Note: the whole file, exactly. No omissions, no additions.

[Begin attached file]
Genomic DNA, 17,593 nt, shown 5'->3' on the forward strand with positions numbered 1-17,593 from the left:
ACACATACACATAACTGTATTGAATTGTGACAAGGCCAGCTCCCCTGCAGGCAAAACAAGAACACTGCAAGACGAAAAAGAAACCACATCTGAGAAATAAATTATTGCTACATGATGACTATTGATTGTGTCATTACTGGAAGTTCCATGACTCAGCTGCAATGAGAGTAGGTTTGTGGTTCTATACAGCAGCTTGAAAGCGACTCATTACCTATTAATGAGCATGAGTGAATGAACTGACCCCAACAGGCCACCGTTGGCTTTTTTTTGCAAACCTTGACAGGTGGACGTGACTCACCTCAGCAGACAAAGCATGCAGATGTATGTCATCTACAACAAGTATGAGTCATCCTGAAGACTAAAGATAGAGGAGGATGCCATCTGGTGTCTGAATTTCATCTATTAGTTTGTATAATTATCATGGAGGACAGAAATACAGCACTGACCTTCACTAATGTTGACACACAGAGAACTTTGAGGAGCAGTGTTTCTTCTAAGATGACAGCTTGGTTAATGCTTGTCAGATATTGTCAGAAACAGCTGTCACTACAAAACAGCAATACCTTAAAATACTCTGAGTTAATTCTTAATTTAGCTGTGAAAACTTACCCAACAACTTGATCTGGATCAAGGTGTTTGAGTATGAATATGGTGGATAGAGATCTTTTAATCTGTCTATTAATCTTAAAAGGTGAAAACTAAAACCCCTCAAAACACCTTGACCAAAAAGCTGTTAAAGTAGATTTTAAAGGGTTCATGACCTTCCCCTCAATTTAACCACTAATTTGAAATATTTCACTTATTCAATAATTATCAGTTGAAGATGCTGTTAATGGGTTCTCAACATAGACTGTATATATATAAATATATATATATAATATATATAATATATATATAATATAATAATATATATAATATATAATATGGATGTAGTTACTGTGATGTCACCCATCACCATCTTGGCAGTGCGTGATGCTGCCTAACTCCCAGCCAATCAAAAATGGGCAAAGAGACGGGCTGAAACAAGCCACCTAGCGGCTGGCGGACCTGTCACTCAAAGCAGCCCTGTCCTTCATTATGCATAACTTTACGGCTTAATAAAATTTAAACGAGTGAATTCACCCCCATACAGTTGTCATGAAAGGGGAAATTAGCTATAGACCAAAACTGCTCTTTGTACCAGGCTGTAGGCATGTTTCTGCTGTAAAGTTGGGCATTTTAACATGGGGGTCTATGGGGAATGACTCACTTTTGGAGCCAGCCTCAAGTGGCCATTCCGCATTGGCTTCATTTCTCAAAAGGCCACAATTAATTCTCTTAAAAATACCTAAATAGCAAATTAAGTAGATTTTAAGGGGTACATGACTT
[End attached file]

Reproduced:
Genomic DNA, 17,593 nt, shown 5'->3' on the forward strand with positions numbered 1-17,593 from the left:
ACACATACACATAACTGTATTGAATTGTGACAAGGCCAGCTCCCCTGCAGGCAAAACAAGAACACTGCAAGACGAAAAAGAAACCACATCTGAGAAATAAATTATTGCTACATGATGACTATTGATTGTGTCATTACTGGAAGTTCCATGACTCAGCTGCAATGAGAGTAGGTTTGTGGTTCTATACAGCAGCTTGAAAGCGACTCATTACCTATTAATGAGCATGAGTGAATGAACTGACCCCAACAGGCCACCGTTGGCTTTTTTTTGCAAACCTTGACAGGTGGACGTGACTCACCTCAGCAGACAAAGCATGCAGATGTATGTCATCTACAACAAGTATGAGTCATCCTGAAGACTAAAGATAGAGGAGGATGCCATCTGGTGTCTGAATTTCATCTATTAGTTTGTATAATTATCATGGAGGACAGAAATACAGCACTGACCTTCACTAATGTTGACACACAGAGAACTTTGAGGAGCAGTGTTTCTTCTAAGATGACAGCTTGGTTAATGCTTGTCAGATATTGTCAGAAACAGCTGTCACTACAAAACAGCAATACCTTAAAATACTCTGAGTTAATTCTTAATTTAGCTGTGAAAACTTACCCAACAACTTGATCTGGATCAAGGTGTTTGAGTATGAATATGGTGGATAGAGATCTTTTAATCTGTCTATTAATCTTAAAAGGTGAAAACTAAAACCCCTCAAAACACCTTGACCAAAAAGCTGTTAAAGTAGATTTTAAAGGGTTCATGACCTTCCCCTCAATTTAACCACTAATTTGAAATATTTCACTTATTCAATAATTATCAGTTGAAGATGCTGTTAATGGGTTCTCAACATAGACTGTATATATATAAATATATATATATAATATATATAATATATATATAATATAATAATATATATAATATATAATATGGATGTAGTTACTGTGATGTCACCCATCACCATCTTGGCAGTGCGTGATGCTGCCTAACTCCCAGCCAATCAAAAATGGGCAAAGAGACGGGCTGAAACAAGCCACCTAGCGGCTGGCGGACCTGTCACTCAAAGCAGCCCTGTCCTTCATTATGCATAACTTTACGGCTTAATAAAATTTAAACGAGTGAATTCACCCCCATACAGTTGTCATGAAAGGGGAAATTAGCTATAGACCAAAACTGCTCTTTGTACCAGGCTGTAGGCATGTTTCTGCTGTAAAGTTGGGCATTTTAACATGGGGGTCTATGGGGAATGACTCACTTTTGGAGCCAGCCTCAAGTGGCCATTCCGCATTGGCTTCATTTCTCAAAAGGCCACAATTAATTCTCTTAAAAATACCTAAATAGCAAATTAAGTAGATTTTAAGGGGTACATGACTT